Feasibility and Acceptability of a Four-week Mindfulness-Based Cognitive Therapy Intervention for the Treatment of Pain Catastrophizing in Multiple Sclerosis
Sloan, Jessica Hope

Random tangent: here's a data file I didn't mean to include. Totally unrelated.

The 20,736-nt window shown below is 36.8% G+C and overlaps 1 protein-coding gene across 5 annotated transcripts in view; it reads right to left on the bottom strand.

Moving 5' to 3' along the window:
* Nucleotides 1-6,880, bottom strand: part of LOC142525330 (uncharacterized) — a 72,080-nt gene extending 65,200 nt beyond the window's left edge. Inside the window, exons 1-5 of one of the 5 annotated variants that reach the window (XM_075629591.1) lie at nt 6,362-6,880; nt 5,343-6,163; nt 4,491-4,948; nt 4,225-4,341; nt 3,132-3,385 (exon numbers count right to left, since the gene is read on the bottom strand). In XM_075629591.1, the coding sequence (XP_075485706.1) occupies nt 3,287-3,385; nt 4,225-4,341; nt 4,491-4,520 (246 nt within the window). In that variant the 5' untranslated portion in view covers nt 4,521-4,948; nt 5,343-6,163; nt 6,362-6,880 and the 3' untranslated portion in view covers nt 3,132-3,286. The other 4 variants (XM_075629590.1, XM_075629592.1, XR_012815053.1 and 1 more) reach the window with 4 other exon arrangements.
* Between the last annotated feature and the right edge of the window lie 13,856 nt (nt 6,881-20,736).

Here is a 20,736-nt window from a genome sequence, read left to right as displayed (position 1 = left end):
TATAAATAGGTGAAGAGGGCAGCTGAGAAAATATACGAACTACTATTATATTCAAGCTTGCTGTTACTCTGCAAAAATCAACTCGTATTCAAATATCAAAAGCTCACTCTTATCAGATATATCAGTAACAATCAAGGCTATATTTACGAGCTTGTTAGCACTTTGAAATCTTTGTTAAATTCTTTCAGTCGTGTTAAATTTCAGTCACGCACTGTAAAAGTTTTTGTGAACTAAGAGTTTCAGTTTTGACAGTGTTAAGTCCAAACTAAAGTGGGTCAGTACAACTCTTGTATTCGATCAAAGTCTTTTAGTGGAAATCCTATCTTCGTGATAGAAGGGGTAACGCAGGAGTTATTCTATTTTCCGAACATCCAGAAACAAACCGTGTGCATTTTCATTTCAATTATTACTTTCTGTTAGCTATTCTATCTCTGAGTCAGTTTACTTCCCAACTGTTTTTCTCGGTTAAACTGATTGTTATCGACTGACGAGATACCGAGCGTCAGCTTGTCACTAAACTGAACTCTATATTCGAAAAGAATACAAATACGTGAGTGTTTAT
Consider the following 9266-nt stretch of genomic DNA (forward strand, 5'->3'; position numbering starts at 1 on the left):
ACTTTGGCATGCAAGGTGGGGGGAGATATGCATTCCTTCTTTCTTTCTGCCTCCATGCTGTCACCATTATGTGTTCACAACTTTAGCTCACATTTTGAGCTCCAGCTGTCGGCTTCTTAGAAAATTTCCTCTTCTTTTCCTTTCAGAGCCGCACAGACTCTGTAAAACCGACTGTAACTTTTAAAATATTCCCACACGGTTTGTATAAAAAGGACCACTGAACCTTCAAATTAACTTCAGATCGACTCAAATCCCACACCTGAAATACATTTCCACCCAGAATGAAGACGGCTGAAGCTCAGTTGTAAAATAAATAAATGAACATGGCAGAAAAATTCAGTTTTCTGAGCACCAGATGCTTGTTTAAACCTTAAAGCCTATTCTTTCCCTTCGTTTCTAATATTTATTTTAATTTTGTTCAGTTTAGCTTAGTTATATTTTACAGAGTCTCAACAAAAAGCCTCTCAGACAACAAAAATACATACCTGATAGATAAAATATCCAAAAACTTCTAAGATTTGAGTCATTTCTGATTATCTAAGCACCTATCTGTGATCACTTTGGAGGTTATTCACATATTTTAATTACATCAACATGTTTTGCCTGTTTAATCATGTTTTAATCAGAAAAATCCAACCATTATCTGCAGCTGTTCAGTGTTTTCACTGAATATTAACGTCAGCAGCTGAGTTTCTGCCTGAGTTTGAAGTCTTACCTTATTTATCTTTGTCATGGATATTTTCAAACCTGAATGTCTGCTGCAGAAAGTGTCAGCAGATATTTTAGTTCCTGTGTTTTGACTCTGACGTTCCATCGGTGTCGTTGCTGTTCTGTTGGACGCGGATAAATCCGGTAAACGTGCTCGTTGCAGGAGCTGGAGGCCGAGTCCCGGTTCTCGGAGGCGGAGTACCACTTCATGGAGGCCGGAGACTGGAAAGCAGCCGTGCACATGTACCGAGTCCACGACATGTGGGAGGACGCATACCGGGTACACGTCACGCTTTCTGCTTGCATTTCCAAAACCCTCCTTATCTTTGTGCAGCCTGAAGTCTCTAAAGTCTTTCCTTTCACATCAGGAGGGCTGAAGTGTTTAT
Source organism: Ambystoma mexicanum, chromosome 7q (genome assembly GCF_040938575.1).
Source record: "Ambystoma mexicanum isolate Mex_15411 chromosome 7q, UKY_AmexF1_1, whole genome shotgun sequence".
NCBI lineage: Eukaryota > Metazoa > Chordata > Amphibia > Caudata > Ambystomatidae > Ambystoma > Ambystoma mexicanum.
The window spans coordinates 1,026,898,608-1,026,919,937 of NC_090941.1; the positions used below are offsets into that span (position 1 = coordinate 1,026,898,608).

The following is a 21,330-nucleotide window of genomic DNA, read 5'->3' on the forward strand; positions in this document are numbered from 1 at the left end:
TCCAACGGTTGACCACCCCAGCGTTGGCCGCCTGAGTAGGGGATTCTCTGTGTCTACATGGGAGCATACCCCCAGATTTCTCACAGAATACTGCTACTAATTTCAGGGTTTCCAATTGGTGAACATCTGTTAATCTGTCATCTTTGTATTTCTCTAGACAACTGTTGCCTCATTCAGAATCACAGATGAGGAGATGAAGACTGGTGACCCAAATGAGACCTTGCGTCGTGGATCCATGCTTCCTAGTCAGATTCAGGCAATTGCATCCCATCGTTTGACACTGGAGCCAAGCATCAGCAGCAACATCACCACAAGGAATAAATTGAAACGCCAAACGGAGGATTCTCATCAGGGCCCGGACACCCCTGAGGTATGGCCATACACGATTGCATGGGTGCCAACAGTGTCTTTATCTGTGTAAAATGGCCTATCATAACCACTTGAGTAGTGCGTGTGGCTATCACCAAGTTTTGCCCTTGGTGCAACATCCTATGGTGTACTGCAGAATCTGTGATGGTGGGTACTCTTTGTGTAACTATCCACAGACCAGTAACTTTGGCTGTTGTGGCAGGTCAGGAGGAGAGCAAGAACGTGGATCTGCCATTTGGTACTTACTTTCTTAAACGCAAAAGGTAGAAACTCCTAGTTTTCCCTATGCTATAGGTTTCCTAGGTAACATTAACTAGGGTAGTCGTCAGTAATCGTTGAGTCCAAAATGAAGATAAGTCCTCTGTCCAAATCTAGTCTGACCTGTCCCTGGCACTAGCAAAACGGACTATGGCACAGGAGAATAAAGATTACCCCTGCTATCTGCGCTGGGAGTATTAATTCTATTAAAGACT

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Chronic pain is highly prevalent in multiple sclerosis (MS) populations, frequently difficult to treat, negatively interferes with numerous areas of functionality and health, and is under-treated and under-studied in MS. Pain catastrophizing is consistently found to be related to intensity of chronic pain in both MS and non-MS populations, and can influence physical pain through spinal gating mechanisms, as well as the affective-motivational and cognitive-evaluative facets of chronic pain. The objective of the present study was to evaluate the feasibility and acceptability of treating pain catastrophizing using a four-week mindfulness-based cognitive therapy (MBCT) intervention, which has been effective in treating pain and pain catastrophizing in non-MS populations. Participants (N= 53) were recruited from the MS Center at Holy Name Medical Center. Participants who completed the groups ( N= 22) were primarily in middle adulthood, Caucasian, and female, received at least some college education, experienced pain of predominantly neuropathic origin, and were diagnosed with the relapsing-remitting MS subtype. Feasibility and acceptability were evaluated using data regarding dropout rates, as well as qualitative data. Preliminary effectiveness of the intervention was also evaluated by comparing the MBCT group to a control group that received an equivalent amount of supportive group therapy. Results suggest that, despite some barriers to treatment, a four-week MBCT group intervention is generally feasible and acceptable treatment approach for pain catastrophizing in at least some patients with MS. Qualitative responses suggests that those in the intervention group learned more skills to manage and accept pain than in the support group. However, preliminary quantitative analysis of effectiveness was not statistically significant, suggesting that more research is necessary to determine if an MBCT group is more beneficial than a support group for treating pain catastrophizing in MS. The present study indicates that a four-week MBCT intervention is feasible and acceptable for at least some patients with MS and pain, which could have implications for improving quality of life, numerous areas of functioning, and overall mental and physical health.
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